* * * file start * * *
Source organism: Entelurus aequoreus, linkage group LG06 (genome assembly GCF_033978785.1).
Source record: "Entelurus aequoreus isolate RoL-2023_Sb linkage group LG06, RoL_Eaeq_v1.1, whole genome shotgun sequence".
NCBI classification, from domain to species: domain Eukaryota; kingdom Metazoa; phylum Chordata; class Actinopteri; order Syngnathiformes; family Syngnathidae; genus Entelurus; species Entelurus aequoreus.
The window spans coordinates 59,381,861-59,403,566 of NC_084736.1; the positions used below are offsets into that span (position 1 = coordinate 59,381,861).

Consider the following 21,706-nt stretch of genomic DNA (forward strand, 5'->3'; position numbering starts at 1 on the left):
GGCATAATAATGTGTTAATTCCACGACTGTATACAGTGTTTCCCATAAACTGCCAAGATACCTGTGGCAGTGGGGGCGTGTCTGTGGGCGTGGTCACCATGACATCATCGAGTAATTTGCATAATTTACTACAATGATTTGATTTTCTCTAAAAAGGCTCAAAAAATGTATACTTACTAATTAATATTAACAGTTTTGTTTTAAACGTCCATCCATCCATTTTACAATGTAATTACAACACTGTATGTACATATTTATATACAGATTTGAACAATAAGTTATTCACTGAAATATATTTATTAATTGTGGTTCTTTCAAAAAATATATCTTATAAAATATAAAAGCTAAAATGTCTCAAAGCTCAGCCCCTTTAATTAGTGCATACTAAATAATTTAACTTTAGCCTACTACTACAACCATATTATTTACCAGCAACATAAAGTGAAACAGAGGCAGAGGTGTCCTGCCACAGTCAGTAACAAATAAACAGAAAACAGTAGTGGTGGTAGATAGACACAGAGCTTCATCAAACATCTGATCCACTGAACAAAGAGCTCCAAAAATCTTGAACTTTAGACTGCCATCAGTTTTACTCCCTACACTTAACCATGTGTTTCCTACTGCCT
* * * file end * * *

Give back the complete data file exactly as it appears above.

Source organism: Entelurus aequoreus, linkage group LG06 (genome assembly GCF_033978785.1).
Source record: "Entelurus aequoreus isolate RoL-2023_Sb linkage group LG06, RoL_Eaeq_v1.1, whole genome shotgun sequence".
NCBI classification, from domain to species: domain Eukaryota; kingdom Metazoa; phylum Chordata; class Actinopteri; order Syngnathiformes; family Syngnathidae; genus Entelurus; species Entelurus aequoreus.
The window spans coordinates 59,381,861-59,403,566 of NC_084736.1; the positions used below are offsets into that span (position 1 = coordinate 59,381,861).

Consider the following 21,706-nt stretch of genomic DNA (forward strand, 5'->3'; position numbering starts at 1 on the left):
GGCATAATAATGTGTTAATTCCACGACTGTATACAGTGTTTCCCATAAACTGCCAAGATACCTGTGGCAGTGGGGGCGTGTCTGTGGGCGTGGTCACCATGACATCATCGAGTAATTTGCATAATTTACTACAATGATTTGATTTTCTCTAAAAAGGCTCAAAAAATGTATACTTACTAATTAATATTAACAGTTTTGTTTTAAACGTCCATCCATCCATTTTACAATGTAATTACAACACTGTATGTACATATTTATATACAGATTTGAACAATAAGTTATTCACTGAAATATATTTATTAATTGTGGTTCTTTCAAAAAATATATCTTATAAAATATAAAAGCTAAAATGTCTCAAAGCTCAGCCCCTTTAATTAGTGCATACTAAATAATTTAACTTTAGCCTACTACTACAACCATATTATTTACCAGCAACATAAAGTGAAACAGAGGCAGAGGTGTCCTGCCACAGTCAGTAACAAATAAACAGAAAACAGTAGTGGTGGTAGATAGACACAGAGCTTCATCAAACATCTGATCCACTGAACAAAGAGCTCCAAAAATCTTGAACTTTAGACTGCCATCAGTTTTACTCCCTACACTTAACCATGTGTTTCCTACTGCCT